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Intern Spotlight

Despite the current political situation, the staff at NSC is always positive about serving clients to the best of their abilities.

In order to highlight the vital work, energy, and perspective that our internship program brings to NSC, communications staff interviewed current interns. Read below for a Q and A with Carolyn Ziembo, Employment Placement and Readiness Intern.

Where are you from? Are you currently in school? Where/what are you studying?

I'm originally from Chicago, Illinois. I'm in my first year at the Master of Social Work (MSW) program at the University of Pennsylvania.

What initially attracted you to an internship at NSC?
I previously volunteered in English Language Acquisition (ELA) and citizenship preparation courses in Chicago and central Pennsylvania and loved it. I wanted to continue working with immigrants and refugees to gain more experience in advocating for and empowering this population.

What might a typical day look like during your internship?
Since I'm an intern on the Employment Readiness and Placement team, most of my days consist of interacting with clients enrolled in NSC's employment program. I take clients on escorts throughout Philadelphia, help them fill out paperwork to apply for benefits, childcare, or other services, and teach vocational ESL courses. In whatever I'm doing, I try to use a strengths-based approach to focus on clients' self-determination and successes, providing them with skills they need to achieve confidence and self-sufficiency.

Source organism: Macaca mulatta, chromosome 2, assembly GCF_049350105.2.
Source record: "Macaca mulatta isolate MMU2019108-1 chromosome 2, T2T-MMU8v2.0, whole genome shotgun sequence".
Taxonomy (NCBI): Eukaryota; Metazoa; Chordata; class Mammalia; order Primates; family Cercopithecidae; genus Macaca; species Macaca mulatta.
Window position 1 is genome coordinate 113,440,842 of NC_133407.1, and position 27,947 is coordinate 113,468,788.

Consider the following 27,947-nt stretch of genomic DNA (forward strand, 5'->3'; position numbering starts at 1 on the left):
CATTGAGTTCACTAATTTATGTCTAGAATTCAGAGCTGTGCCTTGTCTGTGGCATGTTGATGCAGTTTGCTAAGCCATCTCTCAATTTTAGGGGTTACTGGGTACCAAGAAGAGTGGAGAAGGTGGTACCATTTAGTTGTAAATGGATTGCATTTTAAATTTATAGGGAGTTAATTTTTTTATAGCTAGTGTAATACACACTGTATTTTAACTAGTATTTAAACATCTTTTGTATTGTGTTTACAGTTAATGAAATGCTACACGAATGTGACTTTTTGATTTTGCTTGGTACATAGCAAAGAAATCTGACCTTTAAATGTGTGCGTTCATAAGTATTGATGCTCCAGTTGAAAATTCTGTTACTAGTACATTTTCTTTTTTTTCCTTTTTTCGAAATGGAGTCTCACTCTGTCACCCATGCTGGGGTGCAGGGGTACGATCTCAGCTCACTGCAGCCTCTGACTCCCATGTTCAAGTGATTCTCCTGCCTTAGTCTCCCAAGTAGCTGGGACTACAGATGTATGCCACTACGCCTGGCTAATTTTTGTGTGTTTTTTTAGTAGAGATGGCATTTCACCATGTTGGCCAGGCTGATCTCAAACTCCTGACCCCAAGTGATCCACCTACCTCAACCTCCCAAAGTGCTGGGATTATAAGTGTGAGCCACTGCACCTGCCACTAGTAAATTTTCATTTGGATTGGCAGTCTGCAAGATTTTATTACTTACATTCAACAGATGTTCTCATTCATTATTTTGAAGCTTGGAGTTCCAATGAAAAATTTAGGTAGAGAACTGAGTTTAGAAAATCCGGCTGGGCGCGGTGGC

What has been the most meaningful and rewarding part of the work for you?
The most rewarding aspect is when clients take the guidance and support you have provided and successfully travel to and complete appointments on their own, or advocate for themselves! It has been wonderful and humbling to witness so many client successes in such difficult situations.

What do you want folks to know more about NSC--the work we do, the clients we serve, and immigration and refugee service/advocacy in general?
Despite the current political situation, the staff at NSC is always positive about serving clients to the best of their abilities. I have learned so much about the complicated processes refugees undergo to achieve permanent status, as well as how much they have to overcome in the U.S. including adjusting to a new life, culture, and language, all while coping with years of trauma. Although refugees did not want to leave their home countries, they are so committed to supporting themselves and their families now that they have safety in the U.S., and the staff at NSC partners with them to achieve these goals.